Comment by getify — April 9, 2010

I don’t get the outrage. It’s their device, their OS, their platform, their rules. Period. Don’t like it? Don’t buy it. Don’t develop for it. Go with Android. Lots of really smart, principled people feel this way and are putting their money and careers where their mouths are. Apple doesn’t owe Adobe a thing.

Comment by xmlblog — April 9, 2010

I’m due to vote with my wallet. I’ve basically converted my entire family from iphones to androids, and I’ll be doing the same come this August.

Closing the developer options doesn’t work for me Apple, it turns me off bigtime. Enjoy being the Betamax of this generation.

Comment by functionform — April 9, 2010

The iphone will continue to do well despite this, because there are too many developers writing too many iphone apps, and that won’t change. On the other hand, in the wider mobile space, it’s now clear that the iphone is going to have a minority segment of the market, so that means the “convention” of how mobile apps are made will not be objective-c, it will be html5.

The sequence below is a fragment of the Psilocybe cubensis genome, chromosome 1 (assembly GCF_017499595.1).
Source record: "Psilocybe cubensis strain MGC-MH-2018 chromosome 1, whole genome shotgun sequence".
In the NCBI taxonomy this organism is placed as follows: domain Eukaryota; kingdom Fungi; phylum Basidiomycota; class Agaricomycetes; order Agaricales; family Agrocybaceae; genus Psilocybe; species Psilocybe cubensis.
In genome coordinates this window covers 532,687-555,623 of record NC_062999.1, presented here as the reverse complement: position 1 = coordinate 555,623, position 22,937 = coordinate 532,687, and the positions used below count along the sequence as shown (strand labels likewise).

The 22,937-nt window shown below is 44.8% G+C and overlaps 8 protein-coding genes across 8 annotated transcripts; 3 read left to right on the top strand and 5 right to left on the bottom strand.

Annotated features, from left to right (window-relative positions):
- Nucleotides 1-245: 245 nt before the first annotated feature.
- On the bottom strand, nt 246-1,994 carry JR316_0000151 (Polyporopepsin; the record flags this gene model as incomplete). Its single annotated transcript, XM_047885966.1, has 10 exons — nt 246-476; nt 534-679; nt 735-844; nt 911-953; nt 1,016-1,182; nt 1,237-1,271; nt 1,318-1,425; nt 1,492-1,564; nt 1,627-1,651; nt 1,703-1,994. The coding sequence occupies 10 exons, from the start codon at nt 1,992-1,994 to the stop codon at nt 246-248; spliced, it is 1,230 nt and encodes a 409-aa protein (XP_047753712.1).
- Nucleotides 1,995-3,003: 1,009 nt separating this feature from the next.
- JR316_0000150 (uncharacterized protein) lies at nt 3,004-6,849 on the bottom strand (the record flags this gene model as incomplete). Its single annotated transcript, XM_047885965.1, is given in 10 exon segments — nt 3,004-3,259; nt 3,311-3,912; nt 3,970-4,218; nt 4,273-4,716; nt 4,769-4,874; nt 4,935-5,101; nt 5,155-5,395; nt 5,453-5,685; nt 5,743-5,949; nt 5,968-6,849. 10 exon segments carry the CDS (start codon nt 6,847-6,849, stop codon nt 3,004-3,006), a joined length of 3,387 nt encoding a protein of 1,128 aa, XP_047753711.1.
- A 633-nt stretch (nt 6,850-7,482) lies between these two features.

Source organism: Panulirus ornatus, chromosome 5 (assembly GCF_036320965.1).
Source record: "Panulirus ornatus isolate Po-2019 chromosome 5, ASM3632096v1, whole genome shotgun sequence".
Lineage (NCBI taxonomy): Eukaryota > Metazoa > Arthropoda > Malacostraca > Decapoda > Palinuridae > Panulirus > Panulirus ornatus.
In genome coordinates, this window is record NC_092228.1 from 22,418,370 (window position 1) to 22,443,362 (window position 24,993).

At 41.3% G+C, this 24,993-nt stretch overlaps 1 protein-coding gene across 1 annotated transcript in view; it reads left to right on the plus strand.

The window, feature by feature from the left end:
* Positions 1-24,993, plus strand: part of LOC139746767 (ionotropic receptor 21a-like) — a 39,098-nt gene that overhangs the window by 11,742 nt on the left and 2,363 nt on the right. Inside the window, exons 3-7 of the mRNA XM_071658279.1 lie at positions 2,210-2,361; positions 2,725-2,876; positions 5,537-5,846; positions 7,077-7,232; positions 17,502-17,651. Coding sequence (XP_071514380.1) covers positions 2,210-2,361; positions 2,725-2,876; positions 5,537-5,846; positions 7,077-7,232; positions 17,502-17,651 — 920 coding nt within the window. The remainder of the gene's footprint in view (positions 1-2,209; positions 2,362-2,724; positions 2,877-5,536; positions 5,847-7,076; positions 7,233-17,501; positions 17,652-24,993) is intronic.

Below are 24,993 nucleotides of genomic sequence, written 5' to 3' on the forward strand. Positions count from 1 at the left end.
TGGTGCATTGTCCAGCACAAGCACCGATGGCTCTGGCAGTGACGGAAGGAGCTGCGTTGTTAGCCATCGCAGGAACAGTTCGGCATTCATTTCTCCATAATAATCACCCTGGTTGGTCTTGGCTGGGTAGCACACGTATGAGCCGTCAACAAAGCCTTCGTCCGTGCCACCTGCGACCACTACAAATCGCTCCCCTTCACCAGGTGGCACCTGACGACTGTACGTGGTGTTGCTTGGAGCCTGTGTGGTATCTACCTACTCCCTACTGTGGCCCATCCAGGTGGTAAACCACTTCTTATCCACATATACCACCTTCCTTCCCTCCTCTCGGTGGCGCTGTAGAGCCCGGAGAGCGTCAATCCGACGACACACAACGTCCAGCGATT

Comment by Joeri — April 9, 2010

Apple doesn’t care how developers feel about this, because most of the users don’t care about such things. If the users stick with the iPhone (which they will, especially if it becomes available on other networks), the developers can choose to deal with this manner of restrictions or develop for another device (likely one with a smaller user base). This isn’t about Apple being a monopoly, it’s just Apple competing with Adobe. Just because a company is capitalistic doesn’t mean they’re monopolistic. Apple is under no obligation to allow development for its device/os with third-party proprietary software.

Comment by mjuhl — April 9, 2010


It’s their device, their OS, their platform, their rules.